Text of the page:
National Highways defends work on bridge filling sites despite program hiatus

National Highways has advocated for work on a number of structures intended for backfill or demolition, despite a general hiatus in the program.

According to the HRE group – an alliance of activists and engineers active in the travel field – logging, drainage, access and ecology work has been authorized at 14 sites in Dorset to the East Lothian. The contracts were awarded between September 21 and October 25, for a total value of £ 192,000.

National Highways has confirmed that works such as vegetation clearing and ecological works have been carried out, but insists that they are “necessary regardless of any decision regarding the future of these structures.”

A full program hiatus was put in place earlier in the year following a nationwide backlash to bridge infill at Great Musgrave.

Helene Rossiter, Historic Railways Estate Program Manager at National Highways, said: “The Historic Railways Estate (HRE) is an important part of our industrial heritage. This is why all plans for infill and demolition have been suspended nationwide and remain suspended.

“This work has been suspended to give local authorities and interest groups more time to fully consider the structures as part of their local active travel plans for heritage railways.

“However, we continued to work on vegetation and ecology on a certain number of structures. This is good practice and will ensure the safety of the structures. This work will be “necessary regardless of any decision concerning the future of these structures”.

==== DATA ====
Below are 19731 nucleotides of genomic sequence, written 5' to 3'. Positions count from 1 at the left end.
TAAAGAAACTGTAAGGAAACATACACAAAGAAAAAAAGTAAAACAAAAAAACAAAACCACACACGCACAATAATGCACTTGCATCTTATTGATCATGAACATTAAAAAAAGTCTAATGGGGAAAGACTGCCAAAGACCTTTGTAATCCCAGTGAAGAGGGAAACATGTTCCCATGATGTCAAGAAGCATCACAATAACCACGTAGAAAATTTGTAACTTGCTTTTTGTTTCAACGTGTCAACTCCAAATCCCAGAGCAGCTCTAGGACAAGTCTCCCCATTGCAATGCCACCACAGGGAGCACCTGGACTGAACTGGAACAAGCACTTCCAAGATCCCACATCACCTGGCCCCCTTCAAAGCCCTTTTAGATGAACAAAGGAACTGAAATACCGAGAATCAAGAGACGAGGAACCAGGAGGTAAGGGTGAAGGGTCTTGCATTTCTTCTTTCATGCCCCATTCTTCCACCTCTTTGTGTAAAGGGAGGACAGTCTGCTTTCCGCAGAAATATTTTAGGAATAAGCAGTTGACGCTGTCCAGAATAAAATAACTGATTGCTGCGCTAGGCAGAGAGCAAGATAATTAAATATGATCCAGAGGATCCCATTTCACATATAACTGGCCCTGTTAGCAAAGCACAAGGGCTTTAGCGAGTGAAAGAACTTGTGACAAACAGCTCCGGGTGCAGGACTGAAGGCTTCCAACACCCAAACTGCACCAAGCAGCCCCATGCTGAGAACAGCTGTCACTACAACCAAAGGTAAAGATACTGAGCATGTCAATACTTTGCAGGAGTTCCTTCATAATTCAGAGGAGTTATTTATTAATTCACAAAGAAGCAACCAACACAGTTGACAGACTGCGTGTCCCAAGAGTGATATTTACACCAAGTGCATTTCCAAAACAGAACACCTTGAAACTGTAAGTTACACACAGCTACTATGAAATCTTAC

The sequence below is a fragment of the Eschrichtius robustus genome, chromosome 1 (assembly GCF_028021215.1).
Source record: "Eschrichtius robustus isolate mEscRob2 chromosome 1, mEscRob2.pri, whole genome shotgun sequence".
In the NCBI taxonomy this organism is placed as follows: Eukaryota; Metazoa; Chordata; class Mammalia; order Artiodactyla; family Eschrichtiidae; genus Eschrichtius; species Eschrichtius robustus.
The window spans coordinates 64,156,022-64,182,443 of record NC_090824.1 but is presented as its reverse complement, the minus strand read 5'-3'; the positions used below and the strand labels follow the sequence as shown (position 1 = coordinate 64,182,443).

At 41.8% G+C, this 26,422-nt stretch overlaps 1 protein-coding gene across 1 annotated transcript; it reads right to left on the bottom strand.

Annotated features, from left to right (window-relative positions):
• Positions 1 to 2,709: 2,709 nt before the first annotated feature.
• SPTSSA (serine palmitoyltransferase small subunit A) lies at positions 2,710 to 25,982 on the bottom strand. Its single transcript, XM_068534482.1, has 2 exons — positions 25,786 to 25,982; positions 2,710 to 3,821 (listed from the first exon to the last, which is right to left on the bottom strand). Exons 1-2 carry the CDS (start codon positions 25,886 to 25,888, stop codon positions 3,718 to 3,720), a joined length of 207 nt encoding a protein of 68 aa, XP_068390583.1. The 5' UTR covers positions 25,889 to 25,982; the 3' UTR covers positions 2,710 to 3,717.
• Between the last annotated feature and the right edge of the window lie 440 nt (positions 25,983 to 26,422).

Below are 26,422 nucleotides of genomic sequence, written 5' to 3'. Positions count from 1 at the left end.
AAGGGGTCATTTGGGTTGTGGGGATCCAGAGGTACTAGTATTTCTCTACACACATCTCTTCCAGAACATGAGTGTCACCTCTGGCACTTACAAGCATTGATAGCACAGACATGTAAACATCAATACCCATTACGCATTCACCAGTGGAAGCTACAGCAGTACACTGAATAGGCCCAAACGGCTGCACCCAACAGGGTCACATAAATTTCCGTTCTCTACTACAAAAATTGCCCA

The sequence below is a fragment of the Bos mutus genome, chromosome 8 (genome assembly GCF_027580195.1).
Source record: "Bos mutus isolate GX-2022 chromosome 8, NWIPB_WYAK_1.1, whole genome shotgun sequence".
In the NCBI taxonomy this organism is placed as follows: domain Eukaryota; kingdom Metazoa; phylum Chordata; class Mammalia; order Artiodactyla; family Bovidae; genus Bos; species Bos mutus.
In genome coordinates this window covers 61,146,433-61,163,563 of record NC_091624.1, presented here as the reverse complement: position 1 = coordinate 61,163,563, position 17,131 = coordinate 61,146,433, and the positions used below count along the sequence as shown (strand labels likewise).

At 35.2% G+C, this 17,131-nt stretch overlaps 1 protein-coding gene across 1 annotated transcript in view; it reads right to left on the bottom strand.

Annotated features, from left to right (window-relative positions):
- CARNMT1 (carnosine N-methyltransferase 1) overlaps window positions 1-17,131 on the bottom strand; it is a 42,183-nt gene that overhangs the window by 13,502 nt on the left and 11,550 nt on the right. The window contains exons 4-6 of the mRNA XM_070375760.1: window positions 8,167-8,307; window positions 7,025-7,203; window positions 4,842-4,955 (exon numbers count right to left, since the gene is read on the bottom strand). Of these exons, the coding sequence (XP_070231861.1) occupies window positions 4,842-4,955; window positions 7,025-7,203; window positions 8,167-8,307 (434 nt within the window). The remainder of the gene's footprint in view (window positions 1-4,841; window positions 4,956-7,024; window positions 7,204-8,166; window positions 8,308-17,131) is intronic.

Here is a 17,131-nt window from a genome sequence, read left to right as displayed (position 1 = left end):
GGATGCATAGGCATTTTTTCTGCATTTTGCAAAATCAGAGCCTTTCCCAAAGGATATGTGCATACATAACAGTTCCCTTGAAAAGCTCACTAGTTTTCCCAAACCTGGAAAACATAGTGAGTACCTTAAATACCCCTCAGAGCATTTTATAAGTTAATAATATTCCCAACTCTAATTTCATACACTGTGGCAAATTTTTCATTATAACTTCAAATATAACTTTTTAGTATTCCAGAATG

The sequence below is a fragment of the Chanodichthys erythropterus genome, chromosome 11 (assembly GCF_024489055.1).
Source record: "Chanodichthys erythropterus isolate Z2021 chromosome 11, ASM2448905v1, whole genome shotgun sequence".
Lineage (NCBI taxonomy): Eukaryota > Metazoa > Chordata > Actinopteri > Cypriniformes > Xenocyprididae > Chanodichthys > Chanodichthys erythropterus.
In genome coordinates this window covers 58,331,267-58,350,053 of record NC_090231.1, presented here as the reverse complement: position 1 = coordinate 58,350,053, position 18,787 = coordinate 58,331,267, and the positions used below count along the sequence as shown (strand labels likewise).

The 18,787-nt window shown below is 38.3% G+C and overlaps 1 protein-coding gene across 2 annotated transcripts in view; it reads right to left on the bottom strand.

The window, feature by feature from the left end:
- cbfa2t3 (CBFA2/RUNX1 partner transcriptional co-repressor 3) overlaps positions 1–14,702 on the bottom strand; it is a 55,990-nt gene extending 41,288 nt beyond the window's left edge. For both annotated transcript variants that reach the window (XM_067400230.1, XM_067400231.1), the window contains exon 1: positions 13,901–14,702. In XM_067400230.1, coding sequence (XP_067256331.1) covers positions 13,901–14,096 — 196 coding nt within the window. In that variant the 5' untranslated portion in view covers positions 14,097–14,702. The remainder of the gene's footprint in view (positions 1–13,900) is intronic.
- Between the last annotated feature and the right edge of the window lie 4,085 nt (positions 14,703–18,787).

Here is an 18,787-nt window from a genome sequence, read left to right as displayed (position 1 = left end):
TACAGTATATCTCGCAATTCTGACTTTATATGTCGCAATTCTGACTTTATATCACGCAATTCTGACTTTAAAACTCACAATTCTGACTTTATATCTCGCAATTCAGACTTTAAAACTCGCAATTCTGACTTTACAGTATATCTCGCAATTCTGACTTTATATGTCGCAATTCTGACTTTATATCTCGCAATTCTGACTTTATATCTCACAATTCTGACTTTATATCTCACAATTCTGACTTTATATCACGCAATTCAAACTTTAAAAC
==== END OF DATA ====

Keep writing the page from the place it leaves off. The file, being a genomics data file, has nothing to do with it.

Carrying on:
The structures are part of the historic railway domain managed by the national highways on behalf of the DfT and include 3,200 bridges, tunnels and viaducts, including 77 classified structures.

Of the 3,200 structures, the pause remains in place for the demolition of five bridges, four redundant abutments and the backfilling of 59 bridges which were to take place over the next five years.

Jacobs acts as a “sole source” (designer) for the historic railroad business and has recently been renamed for an additional seven years. Six contractors support Jacobs in carrying out all work, including Dyer & Butler and Balfour Beatty.

Graeme Bickerdike, member of the HRE Group, said: “The award of these contracts demonstrates a clear direction of travel and undermines the intervention of ministers.

“The company is not sensitive to its broader social obligations around heritage, ecology and the environment. Instead, it is spending taxpayer dollars to cut off some of the nature’s reclamation of disused rail lines, destroying habitat for projects that supposedly have not been confirmed. So why not wait until they are? The so-called pause is just smoke and mirrors.

In October, engineers and program directors at National Highways said RCE that they stand next to the “necessary” bridge infill of the Great Musgrave Bridge.

However, they developed five possible methods of bridging the bridges that could be implemented if the infill was removed.

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